In novels, the reader experiences what the characters go through and that’s what makes a good novel compelling to read. Pick up any novel by Stephen King, John Grisham, Dan Brown, or Toni Morrison and the text will focus on sensory details (sight, touch, taste, smell, sound) and emotional feelings (anger, happiness, confusion, doubt, love, etc.).
In screenplays, you’re not writing for the audience. You’re writing for the person reading the screenplay who can pass your screenplay on to others who can approve its purchase or not. While you need to think of the audience in a theater or at home, watching your movie, your first audience is always the Hollywood reader who will read your screenplay.
Unlike novels, screenplays cannot focus on emotional feelings or sensory details other than sight. So you need to draw in the reader’s interest visually and to do that, you can rely on multiple techniques either individually or together in various combinations.
First, add a mystery. When something happens in a screenplay, tease the reader by suggesting something is out of the ordinary. The ordinary is boring so even if a scene takes place in an ordinary setting, something must be different somehow.
In the opening scene to “The Hunger Games,” the hero (Katniss) is getting ready for some event, but the mystery is that we don’t know what this event is. Our first clue that something is wrong is when Katniss’s little sister is terrified of what’s going to happen. Now this seemingly ordinary scene is suddenly far more important because of this mystery of why the little sister is terrified of a coming event.
A second way to draw in the reader is through conflict. In novels, authors can describe what’s happening in a character’s thoughts and emotions. Screenwriters can’t do that so they must rely on expressing the characters’ emotions through conflict either against objects or (preferably) against people.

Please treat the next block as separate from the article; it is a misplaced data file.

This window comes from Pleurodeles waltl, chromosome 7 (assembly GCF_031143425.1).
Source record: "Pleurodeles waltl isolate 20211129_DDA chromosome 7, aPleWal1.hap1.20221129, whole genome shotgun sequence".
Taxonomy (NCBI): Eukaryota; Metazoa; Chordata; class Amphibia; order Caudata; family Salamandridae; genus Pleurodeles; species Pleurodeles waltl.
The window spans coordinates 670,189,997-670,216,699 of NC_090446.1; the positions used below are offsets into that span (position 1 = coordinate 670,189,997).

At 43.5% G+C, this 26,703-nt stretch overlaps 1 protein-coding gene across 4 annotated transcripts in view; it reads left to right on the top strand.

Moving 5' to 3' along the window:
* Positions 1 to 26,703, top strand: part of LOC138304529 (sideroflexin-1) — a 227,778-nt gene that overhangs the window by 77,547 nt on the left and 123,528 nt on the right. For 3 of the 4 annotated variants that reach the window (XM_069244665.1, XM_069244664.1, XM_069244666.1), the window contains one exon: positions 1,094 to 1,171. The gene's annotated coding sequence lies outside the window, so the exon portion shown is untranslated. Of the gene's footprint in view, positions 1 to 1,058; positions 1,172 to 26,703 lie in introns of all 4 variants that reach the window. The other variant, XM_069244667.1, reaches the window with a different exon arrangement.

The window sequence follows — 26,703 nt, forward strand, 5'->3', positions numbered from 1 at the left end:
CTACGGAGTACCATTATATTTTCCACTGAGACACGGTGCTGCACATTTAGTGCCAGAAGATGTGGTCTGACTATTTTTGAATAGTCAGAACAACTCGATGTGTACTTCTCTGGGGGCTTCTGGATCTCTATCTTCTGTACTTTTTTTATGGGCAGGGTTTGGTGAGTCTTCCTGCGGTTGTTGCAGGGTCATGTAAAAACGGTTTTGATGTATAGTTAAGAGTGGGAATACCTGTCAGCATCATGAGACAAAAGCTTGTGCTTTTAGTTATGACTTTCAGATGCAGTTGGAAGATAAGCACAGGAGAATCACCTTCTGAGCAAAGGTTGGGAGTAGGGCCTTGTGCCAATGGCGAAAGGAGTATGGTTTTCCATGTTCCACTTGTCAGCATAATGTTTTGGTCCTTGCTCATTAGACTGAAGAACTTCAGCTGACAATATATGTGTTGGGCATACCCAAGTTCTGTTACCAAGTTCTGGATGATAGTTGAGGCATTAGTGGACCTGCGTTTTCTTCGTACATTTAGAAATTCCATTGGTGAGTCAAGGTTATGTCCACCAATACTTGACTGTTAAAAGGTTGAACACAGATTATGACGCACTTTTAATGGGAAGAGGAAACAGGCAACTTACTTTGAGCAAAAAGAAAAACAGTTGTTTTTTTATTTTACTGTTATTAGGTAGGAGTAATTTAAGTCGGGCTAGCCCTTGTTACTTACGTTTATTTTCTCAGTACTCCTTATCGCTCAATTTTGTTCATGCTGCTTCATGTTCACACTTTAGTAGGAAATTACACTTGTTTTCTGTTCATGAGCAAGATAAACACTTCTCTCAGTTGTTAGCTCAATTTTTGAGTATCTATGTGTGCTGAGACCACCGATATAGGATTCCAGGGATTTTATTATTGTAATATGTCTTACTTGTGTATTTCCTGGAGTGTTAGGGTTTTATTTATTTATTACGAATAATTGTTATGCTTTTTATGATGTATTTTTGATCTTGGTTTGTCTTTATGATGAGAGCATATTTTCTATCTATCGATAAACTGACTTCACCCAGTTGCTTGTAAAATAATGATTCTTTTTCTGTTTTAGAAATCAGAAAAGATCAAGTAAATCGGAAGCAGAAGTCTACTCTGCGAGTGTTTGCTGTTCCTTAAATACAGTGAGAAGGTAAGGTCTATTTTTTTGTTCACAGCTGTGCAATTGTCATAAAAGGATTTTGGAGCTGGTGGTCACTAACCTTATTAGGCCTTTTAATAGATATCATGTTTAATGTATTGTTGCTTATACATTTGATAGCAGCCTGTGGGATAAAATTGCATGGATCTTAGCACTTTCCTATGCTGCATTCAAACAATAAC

In “Castaway,” Tom Hanks plays a man marooned on an island. In one scene, his tooth is bothering him so he uses an ice skate to hammer the tooth out of his mouth. Knowing this will cause a great deal of pain, the conflict is that the hero is torn between knocking his tooth out and not doing anything at all, but he knows he has to knock the tooth out. Thus the conflict makes the scene interesting because we get to see him preparing to knock his tooth out, knowing he doesn’t want to do it.
Conflict through people is much easier and more enjoyable to watch. In “Titanic,” the hero (Rose) is about to commit suicide by throwing herself off the front of the ocean liner. Then Jack appears and the conflict is who will win? Rose (killing herself) or Jack (getting her to come back from the edge). Conflict holds our interest because we want to see who will win in the end.
So in every scene, create a mystery and add conflict to reveal the characters’ emotions. The more emotional characters can get, the more interesting it will be to watch them and ultimately cheer them on.